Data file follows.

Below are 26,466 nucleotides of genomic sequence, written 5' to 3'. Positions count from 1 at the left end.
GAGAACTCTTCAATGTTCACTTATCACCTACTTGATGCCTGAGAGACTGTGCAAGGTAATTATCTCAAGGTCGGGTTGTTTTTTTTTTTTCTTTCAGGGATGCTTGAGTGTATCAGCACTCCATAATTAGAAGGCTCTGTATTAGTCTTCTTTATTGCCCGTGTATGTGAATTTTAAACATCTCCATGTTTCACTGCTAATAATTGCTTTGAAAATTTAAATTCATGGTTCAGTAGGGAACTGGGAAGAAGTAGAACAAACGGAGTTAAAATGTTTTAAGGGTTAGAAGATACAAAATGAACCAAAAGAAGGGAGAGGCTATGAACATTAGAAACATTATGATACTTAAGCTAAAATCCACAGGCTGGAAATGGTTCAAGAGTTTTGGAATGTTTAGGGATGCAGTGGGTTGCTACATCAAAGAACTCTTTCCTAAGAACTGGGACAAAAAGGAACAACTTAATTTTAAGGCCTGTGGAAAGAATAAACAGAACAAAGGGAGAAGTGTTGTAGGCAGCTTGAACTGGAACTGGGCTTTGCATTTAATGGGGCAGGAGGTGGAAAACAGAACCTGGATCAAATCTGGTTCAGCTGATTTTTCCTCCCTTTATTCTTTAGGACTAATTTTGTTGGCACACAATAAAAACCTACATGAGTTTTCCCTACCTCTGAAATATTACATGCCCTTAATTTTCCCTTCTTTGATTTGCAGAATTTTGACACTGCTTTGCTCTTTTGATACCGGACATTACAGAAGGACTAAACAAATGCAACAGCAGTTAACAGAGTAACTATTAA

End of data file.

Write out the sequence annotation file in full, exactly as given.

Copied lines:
Below are 26,466 nucleotides of genomic sequence, written 5' to 3'. Positions count from 1 at the left end.
GAGAACTCTTCAATGTTCACTTATCACCTACTTGATGCCTGAGAGACTGTGCAAGGTAATTATCTCAAGGTCGGGTTGTTTTTTTTTTTTCTTTCAGGGATGCTTGAGTGTATCAGCACTCCATAATTAGAAGGCTCTGTATTAGTCTTCTTTATTGCCCGTGTATGTGAATTTTAAACATCTCCATGTTTCACTGCTAATAATTGCTTTGAAAATTTAAATTCATGGTTCAGTAGGGAACTGGGAAGAAGTAGAACAAACGGAGTTAAAATGTTTTAAGGGTTAGAAGATACAAAATGAACCAAAAGAAGGGAGAGGCTATGAACATTAGAAACATTATGATACTTAAGCTAAAATCCACAGGCTGGAAATGGTTCAAGAGTTTTGGAATGTTTAGGGATGCAGTGGGTTGCTACATCAAAGAACTCTTTCCTAAGAACTGGGACAAAAAGGAACAACTTAATTTTAAGGCCTGTGGAAAGAATAAACAGAACAAAGGGAGAAGTGTTGTAGGCAGCTTGAACTGGAACTGGGCTTTGCATTTAATGGGGCAGGAGGTGGAAAACAGAACCTGGATCAAATCTGGTTCAGCTGATTTTTCCTCCCTTTATTCTTTAGGACTAATTTTGTTGGCACACAATAAAAACCTACATGAGTTTTCCCTACCTCTGAAATATTACATGCCCTTAATTTTCCCTTCTTTGATTTGCAGAATTTTGACACTGCTTTGCTCTTTTGATACCGGACATTACAGAAGGACTAAACAAATGCAACAGCAGTTAACAGAGTAACTATTAA